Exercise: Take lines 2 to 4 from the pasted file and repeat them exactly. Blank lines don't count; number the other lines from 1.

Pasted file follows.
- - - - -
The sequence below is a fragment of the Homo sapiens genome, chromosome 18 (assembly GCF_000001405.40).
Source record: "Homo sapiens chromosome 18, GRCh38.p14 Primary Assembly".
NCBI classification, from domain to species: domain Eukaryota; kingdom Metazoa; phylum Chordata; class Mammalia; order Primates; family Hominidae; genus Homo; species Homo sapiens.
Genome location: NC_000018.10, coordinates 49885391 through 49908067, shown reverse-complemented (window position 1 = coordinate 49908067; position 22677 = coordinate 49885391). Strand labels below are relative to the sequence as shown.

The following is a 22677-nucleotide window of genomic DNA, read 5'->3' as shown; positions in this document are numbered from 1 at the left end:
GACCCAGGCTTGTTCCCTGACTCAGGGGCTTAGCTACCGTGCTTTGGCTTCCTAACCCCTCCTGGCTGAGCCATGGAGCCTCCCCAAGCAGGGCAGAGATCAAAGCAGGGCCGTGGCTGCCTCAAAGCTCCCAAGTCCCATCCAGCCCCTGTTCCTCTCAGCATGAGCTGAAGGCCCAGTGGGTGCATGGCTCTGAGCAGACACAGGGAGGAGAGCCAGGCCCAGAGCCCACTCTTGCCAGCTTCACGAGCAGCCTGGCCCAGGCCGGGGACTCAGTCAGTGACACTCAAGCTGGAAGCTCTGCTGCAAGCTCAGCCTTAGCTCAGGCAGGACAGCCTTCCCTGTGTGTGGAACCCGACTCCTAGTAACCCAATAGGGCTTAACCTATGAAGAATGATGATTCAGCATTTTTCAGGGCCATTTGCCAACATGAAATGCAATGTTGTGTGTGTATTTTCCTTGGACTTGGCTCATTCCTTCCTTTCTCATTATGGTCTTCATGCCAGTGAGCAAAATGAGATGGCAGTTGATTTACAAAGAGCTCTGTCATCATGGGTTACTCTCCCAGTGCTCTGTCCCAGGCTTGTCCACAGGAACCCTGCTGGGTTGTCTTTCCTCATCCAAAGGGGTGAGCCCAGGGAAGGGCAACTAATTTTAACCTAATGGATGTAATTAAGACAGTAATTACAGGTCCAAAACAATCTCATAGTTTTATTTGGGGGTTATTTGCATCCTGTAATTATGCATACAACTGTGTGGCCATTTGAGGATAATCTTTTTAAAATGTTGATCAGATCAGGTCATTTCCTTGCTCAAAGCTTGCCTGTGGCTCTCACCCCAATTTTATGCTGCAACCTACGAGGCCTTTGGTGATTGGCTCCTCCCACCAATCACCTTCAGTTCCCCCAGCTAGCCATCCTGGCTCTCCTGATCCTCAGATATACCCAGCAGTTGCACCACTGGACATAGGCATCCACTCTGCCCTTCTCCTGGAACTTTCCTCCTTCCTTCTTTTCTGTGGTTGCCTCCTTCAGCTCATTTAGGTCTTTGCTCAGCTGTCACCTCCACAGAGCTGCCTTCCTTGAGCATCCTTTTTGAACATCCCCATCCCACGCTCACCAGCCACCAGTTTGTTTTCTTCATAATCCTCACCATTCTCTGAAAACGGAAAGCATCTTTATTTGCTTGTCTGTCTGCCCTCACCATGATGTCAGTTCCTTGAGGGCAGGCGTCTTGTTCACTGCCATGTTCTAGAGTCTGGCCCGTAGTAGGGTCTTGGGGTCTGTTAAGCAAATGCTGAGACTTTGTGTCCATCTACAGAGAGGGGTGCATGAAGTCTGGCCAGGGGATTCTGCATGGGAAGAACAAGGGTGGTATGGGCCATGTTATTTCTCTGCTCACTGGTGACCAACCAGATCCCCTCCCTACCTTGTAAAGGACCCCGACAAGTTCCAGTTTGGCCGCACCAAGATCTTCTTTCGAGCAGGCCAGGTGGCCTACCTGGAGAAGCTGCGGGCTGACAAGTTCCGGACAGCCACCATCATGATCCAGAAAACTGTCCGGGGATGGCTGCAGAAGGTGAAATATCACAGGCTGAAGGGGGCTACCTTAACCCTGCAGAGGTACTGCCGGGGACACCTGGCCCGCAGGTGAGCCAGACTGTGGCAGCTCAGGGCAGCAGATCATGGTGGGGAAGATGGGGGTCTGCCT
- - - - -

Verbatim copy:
Source record: "Homo sapiens chromosome 18, GRCh38.p14 Primary Assembly".
NCBI classification, from domain to species: domain Eukaryota; kingdom Metazoa; phylum Chordata; class Mammalia; order Primates; family Hominidae; genus Homo; species Homo sapiens.
Genome location: NC_000018.10, coordinates 49885391 through 49908067, shown reverse-complemented (window position 1 = coordinate 49908067; position 22677 = coordinate 49885391). Strand labels below are relative to the sequence as shown.